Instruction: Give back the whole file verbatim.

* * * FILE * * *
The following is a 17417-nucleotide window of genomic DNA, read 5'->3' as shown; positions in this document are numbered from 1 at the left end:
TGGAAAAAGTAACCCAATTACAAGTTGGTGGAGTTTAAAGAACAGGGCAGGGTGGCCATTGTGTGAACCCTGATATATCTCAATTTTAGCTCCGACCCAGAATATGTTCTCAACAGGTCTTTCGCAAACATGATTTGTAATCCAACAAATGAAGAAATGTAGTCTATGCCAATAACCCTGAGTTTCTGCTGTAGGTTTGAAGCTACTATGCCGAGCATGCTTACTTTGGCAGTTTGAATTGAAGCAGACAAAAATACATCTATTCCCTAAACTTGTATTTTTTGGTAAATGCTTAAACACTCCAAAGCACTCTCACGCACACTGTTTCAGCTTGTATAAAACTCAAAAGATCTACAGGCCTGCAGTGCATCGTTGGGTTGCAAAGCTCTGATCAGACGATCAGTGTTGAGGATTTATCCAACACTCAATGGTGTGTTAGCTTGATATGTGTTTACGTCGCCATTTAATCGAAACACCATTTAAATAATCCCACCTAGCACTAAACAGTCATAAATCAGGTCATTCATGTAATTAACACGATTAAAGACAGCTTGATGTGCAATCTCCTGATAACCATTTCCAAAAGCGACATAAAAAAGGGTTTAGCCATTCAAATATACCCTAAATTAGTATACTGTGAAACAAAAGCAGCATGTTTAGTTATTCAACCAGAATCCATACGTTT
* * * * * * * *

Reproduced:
The following is a 17417-nucleotide window of genomic DNA, read 5'->3' as shown; positions in this document are numbered from 1 at the left end:
TGGAAAAAGTAACCCAATTACAAGTTGGTGGAGTTTAAAGAACAGGGCAGGGTGGCCATTGTGTGAACCCTGATATATCTCAATTTTAGCTCCGACCCAGAATATGTTCTCAACAGGTCTTTCGCAAACATGATTTGTAATCCAACAAATGAAGAAATGTAGTCTATGCCAATAACCCTGAGTTTCTGCTGTAGGTTTGAAGCTACTATGCCGAGCATGCTTACTTTGGCAGTTTGAATTGAAGCAGACAAAAATACATCTATTCCCTAAACTTGTATTTTTTGGTAAATGCTTAAACACTCCAAAGCACTCTCACGCACACTGTTTCAGCTTGTATAAAACTCAAAAGATCTACAGGCCTGCAGTGCATCGTTGGGTTGCAAAGCTCTGATCAGACGATCAGTGTTGAGGATTTATCCAACACTCAATGGTGTGTTAGCTTGATATGTGTTTACGTCGCCATTTAATCGAAACACCATTTAAATAATCCCACCTAGCACTAAACAGTCATAAATCAGGTCATTCATGTAATTAACACGATTAAAGACAGCTTGATGTGCAATCTCCTGATAACCATTTCCAAAAGCGACATAAAAAAGGGTTTAGCCATTCAAATATACCCTAAATTAGTATACTGTGAAACAAAAGCAGCATGTTTAGTTATTCAACCAGAATCCATACGTTT